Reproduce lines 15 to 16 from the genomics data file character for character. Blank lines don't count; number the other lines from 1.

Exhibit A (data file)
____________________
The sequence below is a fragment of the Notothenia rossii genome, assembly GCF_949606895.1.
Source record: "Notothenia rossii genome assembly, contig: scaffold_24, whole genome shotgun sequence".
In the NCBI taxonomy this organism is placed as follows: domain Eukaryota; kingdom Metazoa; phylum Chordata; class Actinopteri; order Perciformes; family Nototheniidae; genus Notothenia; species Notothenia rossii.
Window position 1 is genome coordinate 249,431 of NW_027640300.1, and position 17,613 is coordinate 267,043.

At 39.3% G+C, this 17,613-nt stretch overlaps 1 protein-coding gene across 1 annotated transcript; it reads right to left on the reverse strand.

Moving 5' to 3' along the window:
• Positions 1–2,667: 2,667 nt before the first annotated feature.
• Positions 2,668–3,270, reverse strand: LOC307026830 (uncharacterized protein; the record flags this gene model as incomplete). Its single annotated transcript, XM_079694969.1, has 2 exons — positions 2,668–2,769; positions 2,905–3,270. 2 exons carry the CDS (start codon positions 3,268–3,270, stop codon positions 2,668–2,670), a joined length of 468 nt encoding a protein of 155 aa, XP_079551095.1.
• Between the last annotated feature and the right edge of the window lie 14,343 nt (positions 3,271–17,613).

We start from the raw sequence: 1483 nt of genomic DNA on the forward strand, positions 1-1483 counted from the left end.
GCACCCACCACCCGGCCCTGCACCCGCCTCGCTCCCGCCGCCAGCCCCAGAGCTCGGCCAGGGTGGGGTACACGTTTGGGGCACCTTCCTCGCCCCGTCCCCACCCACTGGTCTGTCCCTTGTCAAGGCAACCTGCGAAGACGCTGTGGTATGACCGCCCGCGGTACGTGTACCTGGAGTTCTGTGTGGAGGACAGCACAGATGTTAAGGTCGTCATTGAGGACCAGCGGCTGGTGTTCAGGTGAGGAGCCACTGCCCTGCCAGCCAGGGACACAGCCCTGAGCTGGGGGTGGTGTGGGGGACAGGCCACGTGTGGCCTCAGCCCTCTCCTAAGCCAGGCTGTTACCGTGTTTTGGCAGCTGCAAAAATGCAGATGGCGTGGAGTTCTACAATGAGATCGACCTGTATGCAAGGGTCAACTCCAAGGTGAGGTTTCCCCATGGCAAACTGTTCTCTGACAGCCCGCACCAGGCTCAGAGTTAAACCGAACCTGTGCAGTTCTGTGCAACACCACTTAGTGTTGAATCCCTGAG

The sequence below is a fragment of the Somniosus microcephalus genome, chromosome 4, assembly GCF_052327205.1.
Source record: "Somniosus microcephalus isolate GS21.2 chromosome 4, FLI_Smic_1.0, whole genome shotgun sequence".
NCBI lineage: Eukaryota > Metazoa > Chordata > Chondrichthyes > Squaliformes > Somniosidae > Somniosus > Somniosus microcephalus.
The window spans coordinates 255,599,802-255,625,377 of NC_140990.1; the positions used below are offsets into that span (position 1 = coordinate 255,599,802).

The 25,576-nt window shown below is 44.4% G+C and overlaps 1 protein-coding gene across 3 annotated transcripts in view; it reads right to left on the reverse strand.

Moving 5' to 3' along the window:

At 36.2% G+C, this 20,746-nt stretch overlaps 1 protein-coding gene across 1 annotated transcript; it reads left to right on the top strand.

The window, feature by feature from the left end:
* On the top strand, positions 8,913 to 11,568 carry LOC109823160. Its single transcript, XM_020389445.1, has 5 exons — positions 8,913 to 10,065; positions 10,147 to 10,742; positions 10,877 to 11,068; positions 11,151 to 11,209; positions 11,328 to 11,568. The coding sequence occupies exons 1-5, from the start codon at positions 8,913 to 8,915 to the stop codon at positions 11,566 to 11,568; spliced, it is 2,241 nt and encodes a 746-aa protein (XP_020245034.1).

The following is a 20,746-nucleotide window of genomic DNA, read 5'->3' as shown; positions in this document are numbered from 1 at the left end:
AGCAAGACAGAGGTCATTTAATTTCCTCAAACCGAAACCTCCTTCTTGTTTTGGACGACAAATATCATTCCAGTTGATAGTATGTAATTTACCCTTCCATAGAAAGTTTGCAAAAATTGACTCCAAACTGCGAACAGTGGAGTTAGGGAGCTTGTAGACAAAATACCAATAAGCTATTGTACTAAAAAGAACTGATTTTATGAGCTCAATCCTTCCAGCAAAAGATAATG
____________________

The window spans coordinates 255,599,802-255,625,377 of NC_140990.1; the positions used below are offsets into that span (position 1 = coordinate 255,599,802).

The 25,576-nt window shown below is 44.4% G+C and overlaps 1 protein-coding gene across 3 annotated transcripts in view; it reads right to left on the reverse strand.